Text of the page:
What I wasn't told was that the jaundice would cause the baby to be very sleepy and to lose his appetite. The two hour schedule became a nightmare because it often took up to 1.5 hours to get him awake and have him nurse for a 10-15 minute period (our goal). He was also not gaining weight and even lost two ounces one day. The pediatrician wanted me to offer the baby one ounce of formula after each feeding, suspecting that I didn't have enough milk. But I knew that was not the case. We did end up having to pump and let him have a bottle of breast milk since it was easier for him, and it allowed us all to get some rest.

After a week, his bilirubin level had come down enough to be taken off the light treatment, as long as I took him outside for some sun every day. I was so glad to be able to take my baby outside! But I was very afraid that since most of his feeding had been by bottle, he would not return to breast. His appetite and alertness improved very quickly, and he went to breast very well. I was very relieved.

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At his two week check up, he was still below his birth weight. The doctor questioned me about my milk supply. I assured him it was plentiful. I was having to pump excess milk between feedings, and my breasts leaked quite a bit. So we were told to return in one week to check his weight, and that if it hadn't increased enough, I'd have to supplement with formula. I felt like all of our hard work was just destined to fail.

I refused to give up. I reread the information I had been reading during pregnancy, which included a lot of stories of other women's troubles and how they dealt with them. I got a lot of support from this site. And I must acknowledge my wonderful husband's unending support as well. He would operate the manual pump and tried to keep me in good spirits. He would encourage me constantly, and together we would praise and encourage our son as he nursed. He would remind me to relax, and when I would relax, the milk would flow and our son would nurse very well. And when we returned at three weeks to check his weight, he had gained an entire pound!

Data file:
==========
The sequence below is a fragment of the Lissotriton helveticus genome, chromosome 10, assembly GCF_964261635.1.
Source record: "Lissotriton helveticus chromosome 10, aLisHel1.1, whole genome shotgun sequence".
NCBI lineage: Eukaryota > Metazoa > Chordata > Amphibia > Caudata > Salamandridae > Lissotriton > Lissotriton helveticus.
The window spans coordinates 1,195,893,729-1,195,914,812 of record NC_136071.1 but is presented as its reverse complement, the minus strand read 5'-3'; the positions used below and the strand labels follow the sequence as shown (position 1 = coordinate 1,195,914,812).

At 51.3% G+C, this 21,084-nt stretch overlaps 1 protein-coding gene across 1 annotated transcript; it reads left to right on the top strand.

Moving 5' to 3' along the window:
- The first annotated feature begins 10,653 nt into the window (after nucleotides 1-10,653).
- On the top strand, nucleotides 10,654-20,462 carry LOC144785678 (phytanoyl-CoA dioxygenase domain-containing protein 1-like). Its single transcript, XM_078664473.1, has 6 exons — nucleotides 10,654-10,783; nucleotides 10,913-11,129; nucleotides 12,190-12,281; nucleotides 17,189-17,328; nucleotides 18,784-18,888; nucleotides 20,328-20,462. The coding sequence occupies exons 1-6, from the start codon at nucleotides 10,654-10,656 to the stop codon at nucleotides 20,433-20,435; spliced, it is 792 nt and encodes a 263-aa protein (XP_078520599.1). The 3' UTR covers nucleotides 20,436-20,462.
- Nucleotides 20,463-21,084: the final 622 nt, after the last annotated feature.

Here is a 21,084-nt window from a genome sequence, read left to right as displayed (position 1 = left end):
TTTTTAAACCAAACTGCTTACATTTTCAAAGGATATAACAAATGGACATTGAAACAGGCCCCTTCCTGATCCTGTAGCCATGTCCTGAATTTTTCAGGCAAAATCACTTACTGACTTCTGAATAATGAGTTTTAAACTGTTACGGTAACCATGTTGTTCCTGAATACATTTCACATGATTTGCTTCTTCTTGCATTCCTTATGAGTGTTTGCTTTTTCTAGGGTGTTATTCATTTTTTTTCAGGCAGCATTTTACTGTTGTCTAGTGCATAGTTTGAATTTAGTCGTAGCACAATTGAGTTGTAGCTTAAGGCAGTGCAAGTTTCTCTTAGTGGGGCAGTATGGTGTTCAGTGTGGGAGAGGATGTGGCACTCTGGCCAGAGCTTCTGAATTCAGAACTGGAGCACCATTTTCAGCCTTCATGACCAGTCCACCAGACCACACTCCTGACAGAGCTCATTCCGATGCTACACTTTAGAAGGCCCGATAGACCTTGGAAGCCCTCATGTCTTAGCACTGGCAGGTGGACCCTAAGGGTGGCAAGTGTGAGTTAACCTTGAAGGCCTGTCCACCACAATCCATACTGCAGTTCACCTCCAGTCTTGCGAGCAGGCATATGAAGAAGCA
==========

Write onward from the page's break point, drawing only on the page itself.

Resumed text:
My son is now 5 weeks old and is growing before my very eyes. He eats very well, and we both enjoy our nursing time. He eats every 2.5 to 3 hours, 3-4 hours at night. If there is a point to this story, it is that any hurdle can be overcome if you are determined to breastfeed your child. Even if baby can't or won't nurse, he can be fed breast milk in a bottle. I am not special in any way. If I can do this, anyone can. And it is so worth the effort. Now, it is very easy. Little Greg knows exactly what he is doing. And I don't have to deal with bottles or buy formula or listen to him scream for a few minutes while I fix a bottle. I just bring him to my breast, and he does the rest! I had planned to nurse him for a year, but now I'm sure we'll nurse until he doesn't want to anymore!